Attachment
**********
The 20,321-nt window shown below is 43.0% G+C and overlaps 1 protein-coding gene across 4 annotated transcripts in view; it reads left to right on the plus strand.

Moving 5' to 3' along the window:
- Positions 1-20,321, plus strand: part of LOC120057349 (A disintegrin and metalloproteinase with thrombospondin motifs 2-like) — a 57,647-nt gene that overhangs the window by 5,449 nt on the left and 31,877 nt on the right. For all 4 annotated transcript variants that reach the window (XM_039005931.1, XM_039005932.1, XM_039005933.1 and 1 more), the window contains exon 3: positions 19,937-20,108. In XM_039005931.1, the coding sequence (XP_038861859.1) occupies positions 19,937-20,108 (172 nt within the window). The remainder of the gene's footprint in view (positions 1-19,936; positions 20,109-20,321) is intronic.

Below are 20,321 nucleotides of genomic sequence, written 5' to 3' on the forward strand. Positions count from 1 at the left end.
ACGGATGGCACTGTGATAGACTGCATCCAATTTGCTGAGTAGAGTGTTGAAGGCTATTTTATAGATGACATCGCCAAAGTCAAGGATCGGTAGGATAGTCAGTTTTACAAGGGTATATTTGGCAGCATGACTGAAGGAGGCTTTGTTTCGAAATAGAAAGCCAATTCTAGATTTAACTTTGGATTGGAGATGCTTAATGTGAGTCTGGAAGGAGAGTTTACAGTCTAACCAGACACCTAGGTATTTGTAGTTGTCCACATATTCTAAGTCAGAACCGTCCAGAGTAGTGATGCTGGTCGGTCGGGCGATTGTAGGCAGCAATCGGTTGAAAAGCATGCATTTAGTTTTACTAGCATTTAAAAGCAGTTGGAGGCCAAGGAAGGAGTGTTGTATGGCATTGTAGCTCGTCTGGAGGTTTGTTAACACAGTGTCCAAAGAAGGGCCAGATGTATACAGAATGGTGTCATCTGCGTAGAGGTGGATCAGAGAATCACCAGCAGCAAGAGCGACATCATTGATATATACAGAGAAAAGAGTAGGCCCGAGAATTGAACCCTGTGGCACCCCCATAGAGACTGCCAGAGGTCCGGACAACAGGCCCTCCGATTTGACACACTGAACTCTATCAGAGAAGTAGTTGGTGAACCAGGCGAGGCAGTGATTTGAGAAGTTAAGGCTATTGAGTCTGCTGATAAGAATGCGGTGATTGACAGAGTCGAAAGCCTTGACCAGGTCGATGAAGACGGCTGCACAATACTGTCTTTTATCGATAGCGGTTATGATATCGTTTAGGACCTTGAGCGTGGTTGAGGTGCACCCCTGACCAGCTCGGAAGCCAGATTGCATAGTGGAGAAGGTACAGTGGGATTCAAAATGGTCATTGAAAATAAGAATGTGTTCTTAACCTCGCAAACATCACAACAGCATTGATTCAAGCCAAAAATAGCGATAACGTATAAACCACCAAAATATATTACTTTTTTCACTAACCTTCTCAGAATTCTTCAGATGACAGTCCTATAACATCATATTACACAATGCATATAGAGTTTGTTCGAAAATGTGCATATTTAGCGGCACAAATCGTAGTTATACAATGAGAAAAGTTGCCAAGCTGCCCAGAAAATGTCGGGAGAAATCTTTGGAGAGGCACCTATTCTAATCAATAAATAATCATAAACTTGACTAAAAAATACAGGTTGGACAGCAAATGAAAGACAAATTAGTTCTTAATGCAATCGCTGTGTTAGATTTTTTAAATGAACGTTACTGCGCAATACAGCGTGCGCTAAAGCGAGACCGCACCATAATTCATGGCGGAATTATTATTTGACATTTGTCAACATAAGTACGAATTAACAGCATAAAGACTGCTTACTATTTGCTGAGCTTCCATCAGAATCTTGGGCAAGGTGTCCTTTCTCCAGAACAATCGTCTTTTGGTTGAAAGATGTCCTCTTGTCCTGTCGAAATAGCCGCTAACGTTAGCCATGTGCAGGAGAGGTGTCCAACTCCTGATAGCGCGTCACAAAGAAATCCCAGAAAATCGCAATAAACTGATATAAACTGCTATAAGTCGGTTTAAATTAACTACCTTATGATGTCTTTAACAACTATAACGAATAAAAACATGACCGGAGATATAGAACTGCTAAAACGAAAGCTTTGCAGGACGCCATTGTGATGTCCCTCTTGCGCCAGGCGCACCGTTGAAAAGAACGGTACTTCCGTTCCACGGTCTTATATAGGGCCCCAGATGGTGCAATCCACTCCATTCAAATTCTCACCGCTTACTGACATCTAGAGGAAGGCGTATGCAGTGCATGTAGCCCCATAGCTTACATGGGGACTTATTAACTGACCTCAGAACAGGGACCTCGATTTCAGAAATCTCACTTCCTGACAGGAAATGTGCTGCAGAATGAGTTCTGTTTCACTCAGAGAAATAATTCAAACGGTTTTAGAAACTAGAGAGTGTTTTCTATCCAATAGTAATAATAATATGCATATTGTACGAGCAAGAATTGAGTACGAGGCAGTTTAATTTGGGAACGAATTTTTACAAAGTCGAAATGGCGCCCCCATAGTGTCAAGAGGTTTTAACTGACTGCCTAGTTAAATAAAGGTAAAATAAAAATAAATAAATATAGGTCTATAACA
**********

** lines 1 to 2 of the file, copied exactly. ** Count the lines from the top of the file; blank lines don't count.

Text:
The 20,321-nt window shown below is 43.0% G+C and overlaps 1 protein-coding gene across 4 annotated transcripts in view; it reads left to right on the plus strand.

Moving 5' to 3' along the window: